Writing a cover letter can be one of the more difficult parts of the job search and job application process. Each cover letter you write needs to be different and tailored to the job and company you’re applying to, and you need a great cover letter in order to get a prospective employer interested in reading (and paying attention to) your resume. As a human resources professional and professional resume writer, I’ve seen cover letters that run the gamut from terrible to incredibly impressive. So how do you write an impressive cover letter? And how do you sell yourself in a cover letter and get an interview?
From my experience, I’ve come up with a few cover letter writing tips that can help make the process easier for you and help you sell yourself to a prospective employer. One of my primary tips for writing a cover letter is to make sure you write a strong and compelling introduction.
Creating a proper introduction is perhaps the most important part of writing an effective cover letter because it introduces hiring managers to you and helps them decide whether they want to know more about you. Generally, a recruiter or hiring manager will take just a few seconds to make this assessment. If your cover letter introduction is boring or irrelevant to their needs, they probably won’t be eager to pay close attention to the rest of your cover letter and resume. Remember, they’re likely reading cover letters from dozens of job seekers.
Unfortunately, it can be easy to write a poor cover letter introduction. To help you avoid them, let’s look at what some dos and don’ts are and how you can make the changes necessary to write a cover letter that will help you impress prospective employers and get more interview calls.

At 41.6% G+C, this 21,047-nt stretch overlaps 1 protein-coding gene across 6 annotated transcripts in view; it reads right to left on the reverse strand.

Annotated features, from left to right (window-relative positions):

Avoid Starting with “Hi”
Starting your cover letter with “Hi,” shows the hiring manager that you have no idea who to address within the company. And, it’s just far too casual a way to start a professional cover letter. A personalized cover letter greeting is much more likely to be successful. Find out who is hiring or conducting interviews for the position and then start your letter with “Dear (insert name),” to show you want to directly address the person you hope will hire you. Often, this information will be available in a job posting, but sometimes you may need to dig a little deeper. If you research and still don’t know who to address, try “Dear Hiring Manager,” as a backup option. But I strongly recommend you do as much research as possible before defaulting to Dear Hiring Manager—when you address a cover letter to a specific person it shows an employer that you are paying attention and care enough about the job to figure out who to address the letter to.
Avoid the Blanket Opening Statement
Writing an opening like “I want to express my interest in applying for the Communications / Public Relations role you advertised” expresses the obvious to a hiring manager and is a statement made by dozens of candidates. It’s boring, it’s generic, and it is a poor use of limited space in what should be no more than a one-page letter.
A great alternative to the blanket opening statement is to just dive right in and explain who you are as a candidate and why you’re qualified for the role. Making strong points right away sets you apart as a candidate, which does wonders for personal branding.
Try Not to Make Your First Sentence Too Long
Hiring managers read resumes and cover letters all day. They’ve seen it all and can become bored quite easily with long, run-on sentences. So if you make your first sentence the length of a paragraph, you’re sure to lose the hiring manager’s interest and decrease your chances of having the rest of the document read.
Don’t Start with a Narrative